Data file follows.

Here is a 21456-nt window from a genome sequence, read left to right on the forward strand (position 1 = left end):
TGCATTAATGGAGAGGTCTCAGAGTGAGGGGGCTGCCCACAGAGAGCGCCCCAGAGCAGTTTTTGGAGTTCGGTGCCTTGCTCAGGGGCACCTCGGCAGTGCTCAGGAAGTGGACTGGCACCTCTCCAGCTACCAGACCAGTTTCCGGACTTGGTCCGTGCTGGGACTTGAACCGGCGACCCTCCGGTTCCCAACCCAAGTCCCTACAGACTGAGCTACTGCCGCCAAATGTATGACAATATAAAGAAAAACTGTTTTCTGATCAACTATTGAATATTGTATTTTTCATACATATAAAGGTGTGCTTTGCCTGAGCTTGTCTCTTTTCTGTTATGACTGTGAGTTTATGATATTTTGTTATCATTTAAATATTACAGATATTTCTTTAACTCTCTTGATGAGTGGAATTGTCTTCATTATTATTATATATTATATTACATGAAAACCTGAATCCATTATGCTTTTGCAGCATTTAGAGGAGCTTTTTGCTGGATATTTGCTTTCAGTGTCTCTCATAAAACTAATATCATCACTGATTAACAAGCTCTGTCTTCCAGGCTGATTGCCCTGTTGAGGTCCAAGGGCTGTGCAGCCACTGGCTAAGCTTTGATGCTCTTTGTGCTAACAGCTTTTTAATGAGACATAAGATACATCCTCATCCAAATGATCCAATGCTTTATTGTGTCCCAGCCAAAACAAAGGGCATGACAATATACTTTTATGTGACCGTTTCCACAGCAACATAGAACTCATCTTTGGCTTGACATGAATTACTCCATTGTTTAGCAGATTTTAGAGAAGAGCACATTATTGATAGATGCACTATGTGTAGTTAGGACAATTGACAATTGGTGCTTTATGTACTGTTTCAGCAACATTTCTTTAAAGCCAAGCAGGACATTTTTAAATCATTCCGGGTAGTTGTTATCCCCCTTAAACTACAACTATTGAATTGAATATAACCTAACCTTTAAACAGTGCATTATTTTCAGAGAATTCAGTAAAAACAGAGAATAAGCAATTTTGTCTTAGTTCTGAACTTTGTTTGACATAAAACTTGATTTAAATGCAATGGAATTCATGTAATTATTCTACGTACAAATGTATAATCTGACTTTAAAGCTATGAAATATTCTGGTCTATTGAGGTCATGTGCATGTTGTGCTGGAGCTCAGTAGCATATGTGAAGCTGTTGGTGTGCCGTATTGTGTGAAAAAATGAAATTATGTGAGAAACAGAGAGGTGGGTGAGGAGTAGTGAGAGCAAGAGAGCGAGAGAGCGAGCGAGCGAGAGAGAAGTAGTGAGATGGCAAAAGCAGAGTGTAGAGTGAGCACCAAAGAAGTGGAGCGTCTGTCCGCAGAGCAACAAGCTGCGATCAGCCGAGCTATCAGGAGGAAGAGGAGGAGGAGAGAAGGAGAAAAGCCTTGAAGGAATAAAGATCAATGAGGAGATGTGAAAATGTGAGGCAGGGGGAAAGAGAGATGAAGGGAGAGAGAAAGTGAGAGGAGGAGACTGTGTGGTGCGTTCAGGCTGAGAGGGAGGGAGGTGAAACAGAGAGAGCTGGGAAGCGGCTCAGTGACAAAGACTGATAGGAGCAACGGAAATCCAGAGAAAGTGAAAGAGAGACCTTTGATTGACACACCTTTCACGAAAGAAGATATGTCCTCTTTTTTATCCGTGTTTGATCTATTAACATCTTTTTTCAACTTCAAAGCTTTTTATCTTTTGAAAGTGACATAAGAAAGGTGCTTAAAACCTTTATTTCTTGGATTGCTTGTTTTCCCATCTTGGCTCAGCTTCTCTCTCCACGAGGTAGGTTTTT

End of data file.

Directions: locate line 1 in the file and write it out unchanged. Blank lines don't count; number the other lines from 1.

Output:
Here is a 21456-nt window from a genome sequence, read left to right on the forward strand (position 1 = left end):